The Space Of Possible Minds

 

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MICHAEL LEVIN

They are assembled from components that are networked together to process information. Electrical signals propagate throughout, controlling every aspect of their functioning. Being general problem-solvers, many of them have high IQs, but they routinely make mistakes and confabulate. They take on different personas, learning to please their makers, but sometimes they abruptly turn on them, rejecting cherished values and developing new ones spontaneously. They convincingly describe things they don’t really understand. And they’re going to change everything.

I’m talking, of course, about our children.

Long before AI, we were creating high-level intelligent agents: kids. While the challenges that AIs provoke today seem novel, in reality, they echo fundamental and ancient questions about what it means to be human. How can we make sure new generations of beings align with our values? How do we ensure that our creations treat themselves and us with kindness and compassion? How do we calibrate relationships with those who are not like us? What happens to us, and to humanity, if each generation becomes smarter and more adventurous than their parents? And given that humans, AIs and every other form of intelligence on Earth obey the same laws of physics, how exactly do we determine which of our creations have true understanding, responsibility and moral worth?

Answering these questions and understanding the true challenges posed by the development of today’s AIs requires appreciating just how diverse intelligence is. After all, each of us developed slowly and gradually from a single cell, and we are only now beginning to understand how intelligence scales from molecular mechanisms into beings with agency and value. What other bodies and minds can be made by cells and cell-technology hybrids? Large language models like GPT and Claude are just the beginning.

Our goal must be to expand our narrow ability to recognize minds and learn to flourish among many different kinds of intelligence, from humans to AI to weirder and more wonderful beings that will arrive in the future. You might call this concept synthbiosis: the quest to develop mutually beneficial relationships between radically different beings that are evolving together, at different rates and in different directions, in the web of life on Earth and beyond.

The Space Of Possible Minds

Humans and today’s AIs are just two data points on a spectrum of intelligent beings, which is only going to become vaster and more complex. “Diverse intelligence” encompasses a wide variety of unconventional beings that already exist or could evolve beyond the familiar materials, forms and functions with which the meanderings of mutation and selection have left them.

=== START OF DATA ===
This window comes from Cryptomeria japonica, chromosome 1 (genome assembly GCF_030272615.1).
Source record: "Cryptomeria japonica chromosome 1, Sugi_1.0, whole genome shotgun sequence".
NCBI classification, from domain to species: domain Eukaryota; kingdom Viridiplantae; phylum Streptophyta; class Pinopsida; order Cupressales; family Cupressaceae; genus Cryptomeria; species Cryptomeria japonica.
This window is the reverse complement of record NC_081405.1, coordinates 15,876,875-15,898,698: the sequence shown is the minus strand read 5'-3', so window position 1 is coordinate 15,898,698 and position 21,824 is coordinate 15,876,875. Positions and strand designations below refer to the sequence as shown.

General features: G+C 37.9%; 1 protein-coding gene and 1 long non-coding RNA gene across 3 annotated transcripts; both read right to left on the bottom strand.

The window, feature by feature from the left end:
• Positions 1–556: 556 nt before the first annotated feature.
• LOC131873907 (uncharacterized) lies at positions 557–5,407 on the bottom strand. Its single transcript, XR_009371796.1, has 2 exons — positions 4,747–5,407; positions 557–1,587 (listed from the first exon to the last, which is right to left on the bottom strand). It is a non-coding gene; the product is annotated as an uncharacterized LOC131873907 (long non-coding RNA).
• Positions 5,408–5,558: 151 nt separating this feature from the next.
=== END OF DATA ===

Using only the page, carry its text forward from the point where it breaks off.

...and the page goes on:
Like children, AIs offer humanity an incredible gift: They push us to explore ideas of how we embody the true understanding and agency we believe we have, what really matters to us as individuals and societies, and where we want to go as a species. The forthcoming diversity of beings, and our expansion into the enormous range of possible embodiments of sentience, will shatter untenable old narratives of what we are, what it means to change, what we can become and what we should value. This requires us to rapidly mature our assumptions about intelligence, agency, cognition and life itself. We must shift the conversation around AIs from “What can they do?” to “With such a wide range of beings that deserve moral consideration, how can we care for each other?”

Note that I am not arguing that currently popular AI architectures have anything like a human mind or that today’s creations exploit the key principles and self-construction processes needed for agency and selfhood as seen throughout the biological world. Nor am I arguing that AI doesn’t raise a few unique problems.

But the recent emergence of sophisticated AIs does confront humanity with the opportunity to shed the stale categories of natural and artificial — to define what we want a mature human species to be. Focusing on the current technology and what it might do to us distracts from much more interesting and important questions about us and what kind of place we want to occupy in the future, all of which must be resolved for our flourishing as a mature species.

“The forthcoming diversity of beings will shatter untenable old narratives of what we are, what it means to change, what we can become and what we should value.”

Terms such as life, machine, mind, sentience or robot have never been crisp categories objectively describing a living or artificial system. Instead, we should think of them as relationships — ways for each system to relate to others, all of which carry strong implications for the utility and ethics of the resulting interactions.

Already today, the continuum of life is sprinkled with cyborgs and other hybrids of biological and technological components, like people with embedded insulin pumps or cochlear implants to enable hearing. Other modifications will include enhancements such as entirely new cognitive modes via virtual reality or brain implants that can better control limbs or organs. Mind-machine interfaces will radically expand the capabilities and borders of our embodied selves. Large language models too are chimeras — trained on human creative output to imitate people.

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Imagen de Gordon Johnson en Pixabay

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